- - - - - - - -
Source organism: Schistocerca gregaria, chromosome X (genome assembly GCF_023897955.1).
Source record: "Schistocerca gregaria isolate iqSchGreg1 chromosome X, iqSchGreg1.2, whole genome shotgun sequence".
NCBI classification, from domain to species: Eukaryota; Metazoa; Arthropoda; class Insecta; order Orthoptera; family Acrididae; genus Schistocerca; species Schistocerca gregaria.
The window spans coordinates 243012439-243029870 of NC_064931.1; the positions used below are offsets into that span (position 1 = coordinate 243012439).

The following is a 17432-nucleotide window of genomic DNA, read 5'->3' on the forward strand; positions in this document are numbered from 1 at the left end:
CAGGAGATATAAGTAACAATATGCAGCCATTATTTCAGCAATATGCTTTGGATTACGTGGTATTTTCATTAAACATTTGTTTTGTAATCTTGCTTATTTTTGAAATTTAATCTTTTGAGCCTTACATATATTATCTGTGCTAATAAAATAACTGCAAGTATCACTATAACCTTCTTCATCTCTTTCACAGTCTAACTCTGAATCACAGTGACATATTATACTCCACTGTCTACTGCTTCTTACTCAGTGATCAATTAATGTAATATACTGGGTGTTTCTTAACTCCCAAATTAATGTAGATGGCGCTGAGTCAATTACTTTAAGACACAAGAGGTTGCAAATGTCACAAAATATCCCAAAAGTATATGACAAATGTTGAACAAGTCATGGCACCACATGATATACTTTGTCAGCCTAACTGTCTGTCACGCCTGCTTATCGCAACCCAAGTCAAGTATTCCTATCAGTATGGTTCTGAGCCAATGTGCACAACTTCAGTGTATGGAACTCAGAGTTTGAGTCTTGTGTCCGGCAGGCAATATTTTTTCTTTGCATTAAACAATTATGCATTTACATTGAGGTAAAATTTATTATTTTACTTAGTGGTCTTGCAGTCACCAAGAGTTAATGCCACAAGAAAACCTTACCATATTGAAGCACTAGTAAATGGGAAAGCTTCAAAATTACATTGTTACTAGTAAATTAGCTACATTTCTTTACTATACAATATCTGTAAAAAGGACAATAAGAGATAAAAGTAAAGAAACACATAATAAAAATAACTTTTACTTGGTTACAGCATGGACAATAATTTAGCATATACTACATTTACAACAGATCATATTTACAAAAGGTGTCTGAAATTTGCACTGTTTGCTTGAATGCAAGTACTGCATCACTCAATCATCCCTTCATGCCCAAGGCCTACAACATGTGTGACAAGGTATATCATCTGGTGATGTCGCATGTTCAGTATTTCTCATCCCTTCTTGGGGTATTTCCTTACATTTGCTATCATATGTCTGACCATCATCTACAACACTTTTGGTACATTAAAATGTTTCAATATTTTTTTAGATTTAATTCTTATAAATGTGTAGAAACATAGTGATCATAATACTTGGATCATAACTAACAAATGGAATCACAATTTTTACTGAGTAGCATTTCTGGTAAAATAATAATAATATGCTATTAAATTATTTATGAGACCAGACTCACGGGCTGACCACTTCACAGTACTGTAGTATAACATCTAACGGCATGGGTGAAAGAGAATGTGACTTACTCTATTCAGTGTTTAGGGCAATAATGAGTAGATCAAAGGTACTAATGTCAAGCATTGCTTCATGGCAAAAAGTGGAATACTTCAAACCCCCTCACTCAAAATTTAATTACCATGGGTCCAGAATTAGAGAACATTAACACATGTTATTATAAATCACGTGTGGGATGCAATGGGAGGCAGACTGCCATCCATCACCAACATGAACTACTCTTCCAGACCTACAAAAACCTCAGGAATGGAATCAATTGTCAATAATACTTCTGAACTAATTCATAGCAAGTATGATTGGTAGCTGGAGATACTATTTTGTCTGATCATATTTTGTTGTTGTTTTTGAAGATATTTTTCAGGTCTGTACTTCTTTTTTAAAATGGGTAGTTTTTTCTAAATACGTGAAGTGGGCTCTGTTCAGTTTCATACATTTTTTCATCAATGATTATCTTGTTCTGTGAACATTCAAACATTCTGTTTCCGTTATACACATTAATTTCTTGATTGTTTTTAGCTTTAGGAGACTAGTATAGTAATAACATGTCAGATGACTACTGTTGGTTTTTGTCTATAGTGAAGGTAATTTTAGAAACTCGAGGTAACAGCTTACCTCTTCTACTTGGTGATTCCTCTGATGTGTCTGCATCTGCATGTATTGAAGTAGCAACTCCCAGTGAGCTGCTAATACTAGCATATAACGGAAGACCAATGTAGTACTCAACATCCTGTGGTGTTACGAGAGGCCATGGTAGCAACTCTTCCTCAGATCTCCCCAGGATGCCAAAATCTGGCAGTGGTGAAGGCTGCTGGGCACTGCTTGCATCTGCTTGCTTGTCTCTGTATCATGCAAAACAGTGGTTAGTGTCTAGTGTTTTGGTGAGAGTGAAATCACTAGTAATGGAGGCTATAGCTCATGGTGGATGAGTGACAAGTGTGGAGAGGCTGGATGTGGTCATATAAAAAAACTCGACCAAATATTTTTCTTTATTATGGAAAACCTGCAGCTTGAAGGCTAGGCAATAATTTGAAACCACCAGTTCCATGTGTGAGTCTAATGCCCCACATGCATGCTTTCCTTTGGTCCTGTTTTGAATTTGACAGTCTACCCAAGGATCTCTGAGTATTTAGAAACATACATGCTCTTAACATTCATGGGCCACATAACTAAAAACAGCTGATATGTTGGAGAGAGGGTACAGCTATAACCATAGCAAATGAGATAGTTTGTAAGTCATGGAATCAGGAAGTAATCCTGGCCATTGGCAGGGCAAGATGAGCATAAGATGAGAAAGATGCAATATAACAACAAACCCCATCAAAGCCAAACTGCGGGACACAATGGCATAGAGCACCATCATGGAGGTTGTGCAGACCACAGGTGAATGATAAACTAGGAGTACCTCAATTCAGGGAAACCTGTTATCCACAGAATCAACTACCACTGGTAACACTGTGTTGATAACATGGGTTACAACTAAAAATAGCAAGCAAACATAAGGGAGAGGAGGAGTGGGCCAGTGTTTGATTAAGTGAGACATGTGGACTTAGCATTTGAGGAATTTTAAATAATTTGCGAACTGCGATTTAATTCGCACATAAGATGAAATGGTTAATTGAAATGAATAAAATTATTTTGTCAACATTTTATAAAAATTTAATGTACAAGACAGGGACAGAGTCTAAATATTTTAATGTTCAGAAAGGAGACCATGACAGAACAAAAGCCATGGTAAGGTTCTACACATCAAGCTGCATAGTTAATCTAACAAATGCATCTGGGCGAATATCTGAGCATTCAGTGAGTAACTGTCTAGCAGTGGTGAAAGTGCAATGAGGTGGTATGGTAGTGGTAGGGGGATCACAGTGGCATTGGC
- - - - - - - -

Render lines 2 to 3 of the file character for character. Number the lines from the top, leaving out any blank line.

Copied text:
Source record: "Schistocerca gregaria isolate iqSchGreg1 chromosome X, iqSchGreg1.2, whole genome shotgun sequence".
NCBI classification, from domain to species: Eukaryota; Metazoa; Arthropoda; class Insecta; order Orthoptera; family Acrididae; genus Schistocerca; species Schistocerca gregaria.